An old cancer drug has been found to play a key role in preventing the rejection of transplanted tissue and researchers at Lund University hope that the discovery can now trigger development of new treatments that may benefit both transplant patients and patients with autoimmune diseases.
The researchers behind the study, which has been published in the scientific journal PLOS ONE
, work at the Rausing Laboratory, Lund University, where they have conducted research on brain tumours over many years.
"Our group were studying the effects of the old tumour drug Zebularine, developed in the USA in the 1960s, and by chance we discovered that it had completely unexpected effects on the immune system", says Leif Salford, Senior Professor of Neurosurgery.
"It turned out that Zebularine has the ability to subdue the reaction of the body's immune system. This could be important in situations where tissue or organs are transplanted. We also think it could be used to curb the body's attacks on its own tissue in autoimmune diseases, for instance type 1 diabetes or rheumatoid arthritis", says Dr Nittby.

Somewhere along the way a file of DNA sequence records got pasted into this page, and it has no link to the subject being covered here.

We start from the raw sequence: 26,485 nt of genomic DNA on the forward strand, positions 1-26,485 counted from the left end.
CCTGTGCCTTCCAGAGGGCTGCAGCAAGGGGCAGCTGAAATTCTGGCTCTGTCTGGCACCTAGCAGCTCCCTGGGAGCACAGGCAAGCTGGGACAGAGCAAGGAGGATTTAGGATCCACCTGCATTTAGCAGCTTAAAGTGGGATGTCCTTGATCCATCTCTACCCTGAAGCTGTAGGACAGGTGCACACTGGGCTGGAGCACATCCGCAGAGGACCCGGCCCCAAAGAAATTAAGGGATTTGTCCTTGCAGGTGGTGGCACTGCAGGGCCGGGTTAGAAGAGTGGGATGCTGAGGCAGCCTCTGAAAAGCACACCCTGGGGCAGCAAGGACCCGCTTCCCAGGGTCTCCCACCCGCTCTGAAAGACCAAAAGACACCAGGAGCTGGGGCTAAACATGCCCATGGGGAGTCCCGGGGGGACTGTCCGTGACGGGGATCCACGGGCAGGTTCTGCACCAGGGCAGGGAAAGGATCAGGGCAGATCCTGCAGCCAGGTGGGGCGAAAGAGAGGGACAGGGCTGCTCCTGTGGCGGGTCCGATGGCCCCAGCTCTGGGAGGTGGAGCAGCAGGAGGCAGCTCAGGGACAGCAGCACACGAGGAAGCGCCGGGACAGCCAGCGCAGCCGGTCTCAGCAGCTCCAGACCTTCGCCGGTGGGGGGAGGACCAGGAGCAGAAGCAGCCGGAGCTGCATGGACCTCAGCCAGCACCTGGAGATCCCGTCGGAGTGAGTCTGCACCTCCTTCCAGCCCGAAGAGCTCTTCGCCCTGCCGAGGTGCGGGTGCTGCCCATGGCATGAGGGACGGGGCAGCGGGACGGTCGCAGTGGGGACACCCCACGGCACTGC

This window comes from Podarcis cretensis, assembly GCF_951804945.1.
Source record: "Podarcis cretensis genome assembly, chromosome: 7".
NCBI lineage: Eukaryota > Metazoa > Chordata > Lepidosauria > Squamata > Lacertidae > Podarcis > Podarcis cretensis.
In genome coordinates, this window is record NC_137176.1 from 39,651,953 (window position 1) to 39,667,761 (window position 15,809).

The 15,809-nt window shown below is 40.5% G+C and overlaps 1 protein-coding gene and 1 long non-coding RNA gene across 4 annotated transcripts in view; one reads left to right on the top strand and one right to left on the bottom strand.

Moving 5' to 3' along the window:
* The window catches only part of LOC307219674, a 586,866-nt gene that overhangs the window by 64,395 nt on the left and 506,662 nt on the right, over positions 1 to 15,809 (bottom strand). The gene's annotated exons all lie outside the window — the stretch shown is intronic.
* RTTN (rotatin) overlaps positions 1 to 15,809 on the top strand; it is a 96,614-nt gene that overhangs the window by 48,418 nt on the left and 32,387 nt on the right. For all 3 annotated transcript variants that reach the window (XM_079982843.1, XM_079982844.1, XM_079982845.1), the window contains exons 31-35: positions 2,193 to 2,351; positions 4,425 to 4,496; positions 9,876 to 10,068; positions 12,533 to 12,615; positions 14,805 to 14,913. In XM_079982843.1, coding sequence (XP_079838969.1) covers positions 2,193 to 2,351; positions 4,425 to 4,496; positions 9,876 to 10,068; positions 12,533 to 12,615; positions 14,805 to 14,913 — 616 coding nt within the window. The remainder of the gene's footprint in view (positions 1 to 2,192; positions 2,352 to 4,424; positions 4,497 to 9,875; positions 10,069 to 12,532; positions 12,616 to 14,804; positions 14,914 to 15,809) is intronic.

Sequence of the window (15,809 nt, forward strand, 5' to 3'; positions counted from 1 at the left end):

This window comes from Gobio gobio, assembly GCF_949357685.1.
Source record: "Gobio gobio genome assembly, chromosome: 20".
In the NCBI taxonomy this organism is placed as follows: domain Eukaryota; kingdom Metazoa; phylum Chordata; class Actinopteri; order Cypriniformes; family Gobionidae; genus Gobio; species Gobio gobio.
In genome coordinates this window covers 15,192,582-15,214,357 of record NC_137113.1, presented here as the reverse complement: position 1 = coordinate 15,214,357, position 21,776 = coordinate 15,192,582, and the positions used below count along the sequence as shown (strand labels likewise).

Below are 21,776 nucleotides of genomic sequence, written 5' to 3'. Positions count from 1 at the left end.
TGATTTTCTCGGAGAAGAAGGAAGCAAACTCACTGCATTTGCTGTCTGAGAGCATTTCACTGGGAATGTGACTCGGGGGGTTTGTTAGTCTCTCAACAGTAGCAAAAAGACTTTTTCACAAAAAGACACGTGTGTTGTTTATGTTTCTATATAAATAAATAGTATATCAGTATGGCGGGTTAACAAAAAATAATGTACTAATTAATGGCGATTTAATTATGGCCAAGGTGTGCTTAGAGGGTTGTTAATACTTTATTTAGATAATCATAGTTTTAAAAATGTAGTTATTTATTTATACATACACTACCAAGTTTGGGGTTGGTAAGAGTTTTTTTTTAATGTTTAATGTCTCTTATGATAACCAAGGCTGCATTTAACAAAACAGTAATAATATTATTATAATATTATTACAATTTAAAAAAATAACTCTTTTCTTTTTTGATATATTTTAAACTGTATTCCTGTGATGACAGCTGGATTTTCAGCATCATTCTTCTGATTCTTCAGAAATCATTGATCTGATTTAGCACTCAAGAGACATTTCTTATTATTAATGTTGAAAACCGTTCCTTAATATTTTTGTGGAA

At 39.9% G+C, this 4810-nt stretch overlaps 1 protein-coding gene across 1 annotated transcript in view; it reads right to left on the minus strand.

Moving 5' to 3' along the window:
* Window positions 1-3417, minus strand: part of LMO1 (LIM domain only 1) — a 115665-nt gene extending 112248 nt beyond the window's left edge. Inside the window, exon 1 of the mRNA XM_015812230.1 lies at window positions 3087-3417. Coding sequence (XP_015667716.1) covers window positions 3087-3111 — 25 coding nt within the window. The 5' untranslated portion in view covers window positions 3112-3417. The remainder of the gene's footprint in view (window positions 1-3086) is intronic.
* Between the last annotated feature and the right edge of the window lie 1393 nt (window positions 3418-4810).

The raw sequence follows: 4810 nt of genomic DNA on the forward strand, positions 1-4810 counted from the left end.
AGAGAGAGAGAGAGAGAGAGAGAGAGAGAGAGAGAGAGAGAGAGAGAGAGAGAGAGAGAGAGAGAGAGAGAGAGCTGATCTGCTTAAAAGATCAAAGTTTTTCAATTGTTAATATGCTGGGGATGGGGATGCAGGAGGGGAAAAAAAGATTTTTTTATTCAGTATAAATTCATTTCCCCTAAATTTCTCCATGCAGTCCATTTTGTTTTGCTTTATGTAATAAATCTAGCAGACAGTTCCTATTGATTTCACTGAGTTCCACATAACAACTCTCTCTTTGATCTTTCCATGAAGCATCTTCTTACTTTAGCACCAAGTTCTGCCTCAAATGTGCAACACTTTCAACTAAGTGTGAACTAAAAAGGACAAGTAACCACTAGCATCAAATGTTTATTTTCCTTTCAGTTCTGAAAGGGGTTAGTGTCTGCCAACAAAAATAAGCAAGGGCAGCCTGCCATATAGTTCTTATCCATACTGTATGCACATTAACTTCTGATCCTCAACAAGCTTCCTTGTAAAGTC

In studies on animals, the researchers used rats that were made diabetic. The researchers transplanted the islets of Langerhans -- cell groups in the pancreas producing insulin -- from healthy rats from another kind of rat into those with diabetes. The diabetic rats were divided into two groups; one group were treated with Zebularine and the other, the control group, did not receive any treatment. The diabetic rats that were treated with Zebularine survived for a significantly longer period than the untreated rats.
"It is very interesting that we only treated them with Zebularine for two weeks, but the effects of the treatment could be observed throughout the 90-day follow-up period.
"The findings are very exciting and are a sign that the immune system was not just generally suppressed, but that the treatment was more targeted. Neither did we see any signs of side-effects", said Dr Nittby.
The researchers are now working intensively to further refine the treatment. The next step is to teach certain cells in the immune system -- the dendritic cells -- to accept certain specific proteins using the Zebularine treatment.
This would mean that the treatment could be targeted even more. "If we succeed with that, we believe it could be of clinical significance both to prevent rejection of transplanted organs and to stop the body attacking its own tissue in autoimmune diseases. If this becomes a reality, I hope large groups of patients could be spared the lifelong treatment that is currently necessary to keep the immune system in check", says Professor Salford.